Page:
I have tried to be diplomatic in giving that opinion. But give it I have, for I never learnt one of my father’s lessons – only say something if it’s to your advantage. I can’t hold back the truth. There are too many wankers walking around our world, walking on our world, because people have been reluctant to cause offence or call them out on their bullshit.
I went to Cantabria last weekend. Wonderful. But a small blemish on the experience was seeing the Spanish flag draped from many balconies. Some of these balconies were on the houses of Guardia Civiles stationed in the towns, others were on working class blocks of flats.
The thing is, that Cantabria is in the opposite direction from my house to Cataluña. Santander is three hours west, Barcelona five hours east. What the fuck the Cantabrians think they’re doing with the flags that the Catalans will feel any emotion whatsoever is beyond me. Nobody in Barcelona gives a toss if some lad in Santander sticks a flag out his window. At least, they shouldn’t.
But this is how entrenchment starts. First it’s the fucking flags and the waving them and the burning of others’ flags. Next thing you know, you’ve got the Guardia Civil staring across a barricade at a hastily formed citizen’s militia.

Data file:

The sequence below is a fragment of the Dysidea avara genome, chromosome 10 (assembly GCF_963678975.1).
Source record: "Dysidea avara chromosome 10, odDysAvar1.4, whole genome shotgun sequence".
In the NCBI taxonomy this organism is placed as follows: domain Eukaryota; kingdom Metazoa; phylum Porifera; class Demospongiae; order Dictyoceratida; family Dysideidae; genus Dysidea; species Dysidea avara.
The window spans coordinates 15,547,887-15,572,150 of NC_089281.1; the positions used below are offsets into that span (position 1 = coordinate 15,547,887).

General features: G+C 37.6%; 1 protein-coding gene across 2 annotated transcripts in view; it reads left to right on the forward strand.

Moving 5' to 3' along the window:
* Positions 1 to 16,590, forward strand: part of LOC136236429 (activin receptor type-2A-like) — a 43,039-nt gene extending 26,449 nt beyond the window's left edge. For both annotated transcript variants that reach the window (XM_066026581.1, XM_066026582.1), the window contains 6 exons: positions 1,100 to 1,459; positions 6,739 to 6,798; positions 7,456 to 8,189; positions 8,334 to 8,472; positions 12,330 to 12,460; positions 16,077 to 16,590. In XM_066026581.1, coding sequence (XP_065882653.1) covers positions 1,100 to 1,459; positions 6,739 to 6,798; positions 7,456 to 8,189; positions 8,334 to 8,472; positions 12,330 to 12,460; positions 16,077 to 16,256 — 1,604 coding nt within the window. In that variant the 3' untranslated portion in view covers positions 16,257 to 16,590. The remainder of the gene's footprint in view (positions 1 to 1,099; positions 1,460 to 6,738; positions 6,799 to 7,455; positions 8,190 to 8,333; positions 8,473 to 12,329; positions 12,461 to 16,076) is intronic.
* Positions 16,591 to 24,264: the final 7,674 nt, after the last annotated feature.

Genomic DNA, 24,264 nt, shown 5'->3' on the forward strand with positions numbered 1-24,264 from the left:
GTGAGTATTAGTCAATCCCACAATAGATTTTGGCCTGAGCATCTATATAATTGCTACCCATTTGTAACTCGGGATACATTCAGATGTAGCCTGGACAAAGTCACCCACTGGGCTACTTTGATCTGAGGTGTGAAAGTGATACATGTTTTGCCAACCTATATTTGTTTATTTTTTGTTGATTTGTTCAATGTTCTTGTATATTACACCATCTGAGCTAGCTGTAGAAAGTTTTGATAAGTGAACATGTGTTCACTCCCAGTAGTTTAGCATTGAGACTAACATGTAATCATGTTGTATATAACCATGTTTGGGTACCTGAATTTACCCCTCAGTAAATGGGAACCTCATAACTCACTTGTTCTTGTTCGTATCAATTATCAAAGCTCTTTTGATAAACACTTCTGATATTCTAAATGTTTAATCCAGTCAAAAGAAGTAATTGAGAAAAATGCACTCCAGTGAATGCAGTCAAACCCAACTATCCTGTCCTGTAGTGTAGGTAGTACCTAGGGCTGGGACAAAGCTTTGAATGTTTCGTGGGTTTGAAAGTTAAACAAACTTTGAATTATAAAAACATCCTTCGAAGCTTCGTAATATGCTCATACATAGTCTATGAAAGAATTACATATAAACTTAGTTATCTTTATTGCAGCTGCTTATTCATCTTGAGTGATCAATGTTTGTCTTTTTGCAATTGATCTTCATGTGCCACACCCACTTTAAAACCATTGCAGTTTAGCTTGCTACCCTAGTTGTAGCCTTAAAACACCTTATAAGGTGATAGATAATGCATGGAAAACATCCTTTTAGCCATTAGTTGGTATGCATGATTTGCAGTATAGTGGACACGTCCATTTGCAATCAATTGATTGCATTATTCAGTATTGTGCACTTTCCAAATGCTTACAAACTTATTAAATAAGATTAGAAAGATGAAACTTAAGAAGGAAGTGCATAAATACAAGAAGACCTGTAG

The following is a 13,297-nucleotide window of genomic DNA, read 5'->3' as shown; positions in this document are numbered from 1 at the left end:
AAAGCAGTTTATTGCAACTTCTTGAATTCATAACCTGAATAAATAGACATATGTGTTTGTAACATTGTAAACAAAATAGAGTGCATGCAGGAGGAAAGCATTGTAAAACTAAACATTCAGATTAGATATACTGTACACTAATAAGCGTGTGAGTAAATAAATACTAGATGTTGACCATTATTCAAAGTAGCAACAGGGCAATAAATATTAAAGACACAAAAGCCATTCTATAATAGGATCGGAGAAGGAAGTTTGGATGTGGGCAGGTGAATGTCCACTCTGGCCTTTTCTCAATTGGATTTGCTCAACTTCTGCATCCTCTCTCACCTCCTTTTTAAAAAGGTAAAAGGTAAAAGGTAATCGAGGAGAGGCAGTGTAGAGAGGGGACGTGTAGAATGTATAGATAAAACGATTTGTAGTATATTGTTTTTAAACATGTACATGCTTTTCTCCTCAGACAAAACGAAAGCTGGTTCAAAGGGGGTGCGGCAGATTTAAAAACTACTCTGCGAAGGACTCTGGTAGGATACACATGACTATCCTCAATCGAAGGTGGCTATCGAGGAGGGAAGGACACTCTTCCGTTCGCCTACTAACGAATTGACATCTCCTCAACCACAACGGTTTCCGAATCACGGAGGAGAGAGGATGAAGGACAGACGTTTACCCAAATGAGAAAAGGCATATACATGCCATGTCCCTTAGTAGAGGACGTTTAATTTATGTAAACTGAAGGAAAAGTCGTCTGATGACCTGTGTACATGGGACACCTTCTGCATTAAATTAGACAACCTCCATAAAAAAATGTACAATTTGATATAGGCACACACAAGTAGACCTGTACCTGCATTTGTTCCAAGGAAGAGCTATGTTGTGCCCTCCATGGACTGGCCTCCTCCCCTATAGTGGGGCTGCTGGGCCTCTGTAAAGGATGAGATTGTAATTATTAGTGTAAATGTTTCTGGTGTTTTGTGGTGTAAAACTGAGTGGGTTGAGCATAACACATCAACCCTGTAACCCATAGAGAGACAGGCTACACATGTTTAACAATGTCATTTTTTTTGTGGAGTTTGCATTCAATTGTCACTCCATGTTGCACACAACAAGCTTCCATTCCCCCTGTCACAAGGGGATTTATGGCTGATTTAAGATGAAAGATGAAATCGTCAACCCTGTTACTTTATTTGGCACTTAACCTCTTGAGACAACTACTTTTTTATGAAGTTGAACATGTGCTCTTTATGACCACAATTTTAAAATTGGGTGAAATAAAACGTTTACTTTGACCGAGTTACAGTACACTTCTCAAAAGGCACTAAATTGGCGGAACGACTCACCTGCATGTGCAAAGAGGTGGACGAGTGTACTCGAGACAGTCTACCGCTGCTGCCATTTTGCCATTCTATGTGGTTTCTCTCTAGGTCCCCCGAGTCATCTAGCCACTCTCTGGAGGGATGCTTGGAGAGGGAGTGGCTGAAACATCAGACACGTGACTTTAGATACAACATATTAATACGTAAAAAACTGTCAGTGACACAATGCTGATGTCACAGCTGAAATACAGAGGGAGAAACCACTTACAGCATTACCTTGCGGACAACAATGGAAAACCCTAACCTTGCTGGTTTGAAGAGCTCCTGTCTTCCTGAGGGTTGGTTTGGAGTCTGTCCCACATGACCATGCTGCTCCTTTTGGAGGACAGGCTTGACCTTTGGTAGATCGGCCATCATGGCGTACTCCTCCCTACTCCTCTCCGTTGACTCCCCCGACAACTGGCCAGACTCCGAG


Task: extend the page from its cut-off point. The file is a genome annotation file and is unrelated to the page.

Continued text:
I’ve never been one for flags. Nor football jerseys. I can’t see the point of them outside the Olympics, to be honest.
There were several mass demonstrations in various cities across Spain (and I include Cataluña for brevity) over the last couple of weeks. Most of them had flags waving. There were thousands of people in Madrid waving their flags under the biggest Spanish flag ever in the Plaza de Colon, singing Yo soy Español. Amazing. We know you are. You’re in fucking Madrid – the capital of Spain. What the hell has that got to do with Cataluña seeing independence? They aren’t trying to make you a fucking Catalan. How could that demonstration help in the slightest? Or how, pray tell, is bussing thousands to Barcelona from all over Spain to do the same thing going help in the slightest?
It only serves to entrench.
There was one cross-country demonstration where everyone dressed in white and waved white placards. I liked that demonstration. The idea was that the politicians should fucking talk (‘cause you’d be surprised that a group of people employed to talk to each other could hide so efficiently from one another, or from the media for that matter. But Rajoy is a master at staying at home watching football while the country he’s supposed to be helping falls apart at the seams.). Needless to say, it had little impact. Because the politicians get elected by the people in the trenches.